While most companies would hope to never require the services of a debt collector, a business facing financial difficulty is unfortunately a reality for many. There are various reasons why a business will fall into debt. Recently, continuing uncertain economic conditions have been a major contributor, resulting in some negative impacts on business. While the recent cut in interest rates means money is expected to begin to flow more fluidly, factors such as fear over job security and reduced government benefits for families are currently contributing to low turnover for companies. When a business falls into debt, creditors will generally deal directly with debtors to resolve any outstanding debts. Sometimes, however, they may engage the services of a debt collection agency to recover their money. The below provides a simple guide for businesses who may be dealing with debt collectors for the first time, or have queries about some of their processes.
In July 2014 the Australian Competition and Consumer Commission (ACCC) and the Australian Securities and Investments Commission (ASIC) updated their industry guidance, Debt Collection Guideline for Collectors and Creditors to reflect significant changes to the law, such as the introduction of the Australian Consumer Law in 2011 and changes to privacy laws in Australia in March 2014.
Whilst this Guideline focuses on the responsibilities of creditors and collectors, both the ACCC and ASIC recognise that debtors have responsibilities too. Debtors are legally responsible for paying the debts they legitimately owe.
What should you consider when engaging a debt collector?
Remember, you will be held liable for your agent's actions. Accordingly it is of the utmost importance that you only engage the services of a reputable licensed professional agency. Business to Business (B2B) debts require a more sophisticated set of competencies to those required to recover Consumer Debts. You need to be sure to engage a company that is quality accredited and specialises in the fields you require. Choose a company that understands your specific needs and can provide customised solutions whilst maintaining an environment of strict compliance with all legislation.
What should you expect from your debt collector?
Professional debt collectors are obliged to be fair and ethical in their approach to each debt. If you couple this with the fact you want debts collected without alienating your entire client base, you should expect a debt collector to strike up a professional working relationship with the debtor.
The debtor is entitled, and it is a legitimate strategy, to negotiate a repayment arrangement their business can afford. This will ensure a realistic approach is adopted and the debt is cleared as soon as is reasonable, allowing all parties to move on as soon as possible. Setting clearly defined parameters and boundaries for your debt collectors' authority to negotiate on your behalf will expedite a speedy and solid arrangement. Where a repayment plan has been renegotiated with your debtor, the debt collector will confirm the terms of the agreed arrangement in writing.
This will minimise any ambiguities or misunderstandings and will give your debtor the opportunity to contact the collection agency in case they disagree or are unclear about any aspect of the agreement.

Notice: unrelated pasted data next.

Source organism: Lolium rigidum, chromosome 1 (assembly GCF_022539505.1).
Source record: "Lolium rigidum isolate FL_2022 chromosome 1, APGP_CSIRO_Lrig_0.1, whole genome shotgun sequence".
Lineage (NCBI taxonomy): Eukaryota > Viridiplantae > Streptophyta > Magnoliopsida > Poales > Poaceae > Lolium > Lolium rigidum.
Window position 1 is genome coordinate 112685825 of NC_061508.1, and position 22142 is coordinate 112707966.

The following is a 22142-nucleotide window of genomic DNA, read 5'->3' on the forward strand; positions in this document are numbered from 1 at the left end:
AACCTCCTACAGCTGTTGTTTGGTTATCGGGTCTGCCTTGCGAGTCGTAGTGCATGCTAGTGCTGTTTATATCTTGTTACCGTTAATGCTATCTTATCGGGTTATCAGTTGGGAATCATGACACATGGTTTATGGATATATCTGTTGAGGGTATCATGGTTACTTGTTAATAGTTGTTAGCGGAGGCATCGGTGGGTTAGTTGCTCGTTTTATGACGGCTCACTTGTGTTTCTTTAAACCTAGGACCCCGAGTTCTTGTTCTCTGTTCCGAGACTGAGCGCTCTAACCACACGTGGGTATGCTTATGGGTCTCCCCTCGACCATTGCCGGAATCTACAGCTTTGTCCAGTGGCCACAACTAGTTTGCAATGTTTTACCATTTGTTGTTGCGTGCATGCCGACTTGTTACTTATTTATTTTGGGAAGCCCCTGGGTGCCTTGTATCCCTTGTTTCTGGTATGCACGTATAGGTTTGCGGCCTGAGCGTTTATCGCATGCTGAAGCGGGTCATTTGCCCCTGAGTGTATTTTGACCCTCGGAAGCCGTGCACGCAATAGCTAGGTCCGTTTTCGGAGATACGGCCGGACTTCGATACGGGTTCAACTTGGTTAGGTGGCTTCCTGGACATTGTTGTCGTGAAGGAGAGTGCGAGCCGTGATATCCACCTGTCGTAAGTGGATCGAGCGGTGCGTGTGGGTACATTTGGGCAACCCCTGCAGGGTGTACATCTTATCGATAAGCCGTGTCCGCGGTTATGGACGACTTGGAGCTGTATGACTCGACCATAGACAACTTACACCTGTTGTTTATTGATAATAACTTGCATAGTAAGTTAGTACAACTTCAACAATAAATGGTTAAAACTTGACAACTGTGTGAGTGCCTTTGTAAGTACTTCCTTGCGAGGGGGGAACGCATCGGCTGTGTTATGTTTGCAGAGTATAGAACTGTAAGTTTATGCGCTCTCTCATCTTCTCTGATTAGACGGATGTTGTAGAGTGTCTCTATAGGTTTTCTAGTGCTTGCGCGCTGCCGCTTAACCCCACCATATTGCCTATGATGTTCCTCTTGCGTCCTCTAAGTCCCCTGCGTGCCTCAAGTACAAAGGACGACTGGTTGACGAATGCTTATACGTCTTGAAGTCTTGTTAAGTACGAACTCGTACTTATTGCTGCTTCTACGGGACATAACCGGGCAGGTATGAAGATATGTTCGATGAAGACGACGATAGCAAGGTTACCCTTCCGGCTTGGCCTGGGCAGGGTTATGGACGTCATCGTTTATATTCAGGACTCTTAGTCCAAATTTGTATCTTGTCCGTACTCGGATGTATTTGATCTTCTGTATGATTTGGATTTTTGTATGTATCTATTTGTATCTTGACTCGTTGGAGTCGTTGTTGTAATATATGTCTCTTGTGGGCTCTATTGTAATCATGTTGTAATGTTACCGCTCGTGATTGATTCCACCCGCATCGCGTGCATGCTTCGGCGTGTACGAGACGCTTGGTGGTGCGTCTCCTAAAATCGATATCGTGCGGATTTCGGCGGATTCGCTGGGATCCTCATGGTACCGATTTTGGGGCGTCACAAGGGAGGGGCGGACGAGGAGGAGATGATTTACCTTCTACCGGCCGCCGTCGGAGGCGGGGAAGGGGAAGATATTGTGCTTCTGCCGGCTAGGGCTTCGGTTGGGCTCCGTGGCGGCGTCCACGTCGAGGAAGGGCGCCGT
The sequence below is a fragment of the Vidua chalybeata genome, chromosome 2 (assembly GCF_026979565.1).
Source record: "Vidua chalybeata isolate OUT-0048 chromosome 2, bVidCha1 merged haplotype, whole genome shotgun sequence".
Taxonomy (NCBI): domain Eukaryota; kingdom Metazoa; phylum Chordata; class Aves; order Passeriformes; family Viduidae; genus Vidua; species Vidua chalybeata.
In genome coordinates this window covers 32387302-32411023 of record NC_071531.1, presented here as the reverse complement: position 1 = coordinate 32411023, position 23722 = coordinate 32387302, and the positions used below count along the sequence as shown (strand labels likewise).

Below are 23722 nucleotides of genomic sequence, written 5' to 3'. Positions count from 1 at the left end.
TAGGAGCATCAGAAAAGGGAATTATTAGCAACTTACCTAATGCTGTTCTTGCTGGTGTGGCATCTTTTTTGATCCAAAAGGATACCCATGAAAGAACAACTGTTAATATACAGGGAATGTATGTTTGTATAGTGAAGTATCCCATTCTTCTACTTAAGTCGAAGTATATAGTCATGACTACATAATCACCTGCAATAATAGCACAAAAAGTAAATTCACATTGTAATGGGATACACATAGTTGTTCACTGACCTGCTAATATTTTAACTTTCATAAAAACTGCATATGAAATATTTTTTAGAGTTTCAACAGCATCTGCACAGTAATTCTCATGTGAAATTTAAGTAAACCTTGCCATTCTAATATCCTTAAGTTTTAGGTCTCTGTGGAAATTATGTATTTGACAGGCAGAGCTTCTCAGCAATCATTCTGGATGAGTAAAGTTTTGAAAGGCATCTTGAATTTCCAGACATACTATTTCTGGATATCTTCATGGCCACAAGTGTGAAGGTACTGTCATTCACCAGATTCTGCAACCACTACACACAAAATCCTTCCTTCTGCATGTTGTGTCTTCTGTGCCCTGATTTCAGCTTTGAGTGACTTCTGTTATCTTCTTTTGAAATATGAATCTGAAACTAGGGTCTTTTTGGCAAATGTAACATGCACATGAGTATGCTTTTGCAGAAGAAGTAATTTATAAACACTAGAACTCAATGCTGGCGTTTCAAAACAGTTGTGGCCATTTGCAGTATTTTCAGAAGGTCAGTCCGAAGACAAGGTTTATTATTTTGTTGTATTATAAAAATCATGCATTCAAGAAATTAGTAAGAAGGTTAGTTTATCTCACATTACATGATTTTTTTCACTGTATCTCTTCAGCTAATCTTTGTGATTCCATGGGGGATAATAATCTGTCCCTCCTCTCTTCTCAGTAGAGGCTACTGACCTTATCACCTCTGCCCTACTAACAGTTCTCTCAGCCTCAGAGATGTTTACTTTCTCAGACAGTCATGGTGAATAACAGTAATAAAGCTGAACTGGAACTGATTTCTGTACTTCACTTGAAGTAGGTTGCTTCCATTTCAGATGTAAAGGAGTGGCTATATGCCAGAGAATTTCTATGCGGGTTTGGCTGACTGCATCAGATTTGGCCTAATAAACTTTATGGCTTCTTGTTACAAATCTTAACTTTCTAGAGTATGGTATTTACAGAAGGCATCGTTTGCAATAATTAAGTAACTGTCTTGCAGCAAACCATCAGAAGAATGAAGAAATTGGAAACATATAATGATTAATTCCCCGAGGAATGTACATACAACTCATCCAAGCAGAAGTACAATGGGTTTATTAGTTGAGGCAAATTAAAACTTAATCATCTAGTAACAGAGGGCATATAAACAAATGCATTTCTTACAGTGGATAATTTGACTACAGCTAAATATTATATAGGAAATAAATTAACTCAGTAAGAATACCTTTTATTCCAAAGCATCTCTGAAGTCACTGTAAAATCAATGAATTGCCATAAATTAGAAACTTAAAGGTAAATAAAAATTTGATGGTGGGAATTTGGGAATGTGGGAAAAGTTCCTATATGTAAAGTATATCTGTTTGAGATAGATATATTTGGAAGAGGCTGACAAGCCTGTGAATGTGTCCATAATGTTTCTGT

Taking legal action
Whilst the guide is mainly concerned with non-court debt recovery process and collection activities before a court action is commenced, or after a court judgement, you have the option to take legal action to collect a debt, conduct legal repossession activities, or enforce judgement through a court process. Once you have a judgment you can use the legal process to bring even the most recalcitrant debtor to their sense.
If a debt collector is unable to negotiate a satisfactory repayment arrangement with your debtor, you will be asked to authorise proceeding with legal action. Most civil debt matters are quickly resolved. Upon being served with a summons, the majority of debtors simply pay the debt and the court scale legal cost being claimed. Those with cash flow problems will negotiate a satisfactory repayment arrangement. Very few, less than 2%, will file a defence. Professional debt collection agents employ highly skilled solicitors experienced in guiding proceedings to a favourable judgment in the shortest possible time. Debt collectors will not seek payment from a creditor until the debt is collected.
What a debt collector will expect from you
Contact by debt collectors should only be for a reasonable purpose. When approached by a debt collector, your debtors need to be cooperative. They can expect to be treated in a professional, courteous and ethical manner. You should not ask debt collectors to threaten, harass or attempt to intimidate your debtors. Debtors have rights and those rights have provisions for penalties for contraventions of the Commonwealth consumer protection laws to be imposed upon both you and your debt collector.
In summary, debt collection does not have to be a stressful necessity in your business. Debt collectors can be a very useful ally to help you regain and maintain control over your debtors’ ledgers and cash flow, and can help you grow by giving you more time to focus on your core business functions.
Don’t let debt capsize your enterprise – take the lead and take control so you can get back to doing what you do best!
For more information, you can visit the ACCC website at: https://www.accc.gov.au/ publications/debt-collectionguideline-for-collectors-creditors. http://www.accc.gov.au/consumers/ debt-debt-collection
Phylline Comia AIPA MICM is a Compliance Officer at Austral Mercantile Collections Pty Ltd.